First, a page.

Without the Yuppie, there might be no BMW
In 1984, Newsweek sounded the alarm bells—we’d entered the Year of the Yuppie. It was the biggest demographic change in history hitherto, or at least that’s what Newsweek claimed. The Baby Boomers had grown up and oh had they arrived! They were your stock brokers and your investment bankers, retaining all the edginess of the prior two decades’ hippies and marrying it with all the materialism of the preppies.
They were both a scourge and a massive marketing opportunity… they represented a large body of luxury consumers ready to spend, but with that came—allegedly—unbridled narcissism, self-absorption, and worst of all, the yuppification of the neighborhood: luxury condos going up everywhere, expensive espresso in lieu of your diner coffee, bowed heads with eyes glued to The Financial Times or The Wall Street Journal, the woefully obnoxious brick phones, and worst of all, their Bimmers* in your parking space.
He named his dog Bimmer.
If this all sounds familiar, it’s because it is. From Joel Stein’s now famous indictment of millennials in TIME:
What [they] are most famous for besides narcissism is its effect: entitlement […] Millennials are interacting all day but almost entirely through a screen.
And earlier in that same article:
This generation has the highest likelihood of having unmet expectations with respect to their careers and lowest level of satisfaction with they’re careers at the stage that they’re at.
Now, put that side-by-side with Newsweek’s “The Year of the Yuppie”:
Now there they go again, barely looking up from the massed gray columns of The Wall Street Journal as they speed towards the airport, advancing in on the 1980s in the back of a limousine. Just as predicted, economic reality has intruded on their self-absorbed journey; but the unsettling news is that time has done little to dim their fervor.
Like the iPhone and the Millennial, you can’t really talk about the Yuppie without mentioning the BMW.
Until the 1980s, the BMW was a mystery to most Americans, who, at one time, might have told you that BMW stood for “British Motor Works.” Car enthusiasts were familiar with the German brand, sure, but when Bob Lutz became the company’s CEO he set out to make the BMW more attractive to American buyers. They were going to leave the niche and go mainstream.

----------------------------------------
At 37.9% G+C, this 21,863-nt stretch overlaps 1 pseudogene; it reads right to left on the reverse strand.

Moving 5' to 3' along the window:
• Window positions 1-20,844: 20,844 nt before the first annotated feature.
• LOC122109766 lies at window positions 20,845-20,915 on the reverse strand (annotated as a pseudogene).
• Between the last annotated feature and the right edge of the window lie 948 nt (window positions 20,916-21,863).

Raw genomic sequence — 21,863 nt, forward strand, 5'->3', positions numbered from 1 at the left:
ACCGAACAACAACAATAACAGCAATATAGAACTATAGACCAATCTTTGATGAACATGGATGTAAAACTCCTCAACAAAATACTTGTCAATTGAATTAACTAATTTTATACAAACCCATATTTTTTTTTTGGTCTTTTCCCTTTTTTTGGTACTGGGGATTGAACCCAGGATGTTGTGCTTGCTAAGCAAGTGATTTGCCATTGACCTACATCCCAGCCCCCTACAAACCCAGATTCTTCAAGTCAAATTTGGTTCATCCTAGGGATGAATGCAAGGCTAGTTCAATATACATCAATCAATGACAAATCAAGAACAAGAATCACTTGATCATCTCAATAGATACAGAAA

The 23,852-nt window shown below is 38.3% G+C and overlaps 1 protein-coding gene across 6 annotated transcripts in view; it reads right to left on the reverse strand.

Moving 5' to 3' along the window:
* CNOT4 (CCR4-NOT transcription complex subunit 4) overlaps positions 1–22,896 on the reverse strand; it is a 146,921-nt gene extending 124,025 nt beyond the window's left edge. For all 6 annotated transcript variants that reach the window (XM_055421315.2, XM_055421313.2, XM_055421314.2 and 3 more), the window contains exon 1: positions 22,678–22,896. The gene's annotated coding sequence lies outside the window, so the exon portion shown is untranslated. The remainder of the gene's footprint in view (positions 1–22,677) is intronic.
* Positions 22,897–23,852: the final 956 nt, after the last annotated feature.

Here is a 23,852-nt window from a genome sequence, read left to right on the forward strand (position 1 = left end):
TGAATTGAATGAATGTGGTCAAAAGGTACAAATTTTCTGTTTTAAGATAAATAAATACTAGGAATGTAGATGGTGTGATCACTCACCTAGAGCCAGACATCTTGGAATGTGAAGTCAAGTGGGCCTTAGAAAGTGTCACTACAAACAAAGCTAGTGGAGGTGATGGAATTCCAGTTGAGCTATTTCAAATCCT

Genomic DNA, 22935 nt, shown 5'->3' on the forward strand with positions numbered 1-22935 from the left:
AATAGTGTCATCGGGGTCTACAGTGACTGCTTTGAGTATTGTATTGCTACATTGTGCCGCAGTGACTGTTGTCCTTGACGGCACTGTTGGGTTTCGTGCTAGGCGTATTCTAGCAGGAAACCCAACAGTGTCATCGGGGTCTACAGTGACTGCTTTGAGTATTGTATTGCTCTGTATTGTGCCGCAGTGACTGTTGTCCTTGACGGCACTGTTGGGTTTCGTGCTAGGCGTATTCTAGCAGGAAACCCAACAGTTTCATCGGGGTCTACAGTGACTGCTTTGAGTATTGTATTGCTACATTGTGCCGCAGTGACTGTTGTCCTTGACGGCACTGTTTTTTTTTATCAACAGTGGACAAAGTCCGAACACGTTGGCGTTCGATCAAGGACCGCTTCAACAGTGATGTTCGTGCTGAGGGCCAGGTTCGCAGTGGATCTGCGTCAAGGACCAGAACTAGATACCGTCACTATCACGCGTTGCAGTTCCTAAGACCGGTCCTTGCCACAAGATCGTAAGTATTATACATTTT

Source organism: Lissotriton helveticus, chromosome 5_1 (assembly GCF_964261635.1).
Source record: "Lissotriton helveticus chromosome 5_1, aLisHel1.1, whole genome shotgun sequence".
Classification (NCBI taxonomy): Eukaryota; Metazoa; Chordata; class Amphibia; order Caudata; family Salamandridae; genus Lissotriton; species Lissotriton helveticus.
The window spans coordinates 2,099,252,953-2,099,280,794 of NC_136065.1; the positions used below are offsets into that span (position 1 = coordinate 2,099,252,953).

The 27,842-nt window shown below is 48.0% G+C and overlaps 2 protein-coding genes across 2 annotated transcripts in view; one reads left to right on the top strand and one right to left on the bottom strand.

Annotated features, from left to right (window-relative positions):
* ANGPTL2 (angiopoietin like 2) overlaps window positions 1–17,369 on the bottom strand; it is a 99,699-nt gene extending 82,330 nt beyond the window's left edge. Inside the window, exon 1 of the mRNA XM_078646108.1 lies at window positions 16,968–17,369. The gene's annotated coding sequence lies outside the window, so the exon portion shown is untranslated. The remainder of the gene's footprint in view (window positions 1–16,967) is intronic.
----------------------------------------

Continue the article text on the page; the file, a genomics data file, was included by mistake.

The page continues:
And the way Lutz did that was by predicting—or perhaps, in some small part, creating—the Yuppie. In 1974, Lutz saw a generation of Americans who were going to grow up. They were going to graduate college, and they were going to be affluent. And they were going to probably buy a Cadillac.
Lutz would change this. He was going to show them a car they didn’t know they needed: The Ultimate Driving Machine. So, when Lutz took his post as CEO, he put BMW’s advertising account under review. The new ads emphasized luxury: speed, driving sensation, handling, power. Their spartan interiors contrasted with the decadent designs of the 1970s. Their new marketing strategy said we’re not just a quality vehicle (which they were), but we’re a status symbol as well. It worked.
As the “Yuppie” label slowly evolved into more of a pejorative than something people were open and willing to identify as, and the relationship between the brand and this new class of buyers strengthened, what was at first a brilliant strategy backfired. But that story is for another TBT.
Hit with a rush of nostalgia? Prepare for another. This 1987 BMW 3-Series Convertible is available for purchase in Hartfield, PA. It only has 43,000 miles. Not bad for 29 years.
*We were surprised as you were to learn that Bimmer is, in fact spelled with an i, and not the 21st century standard double-e.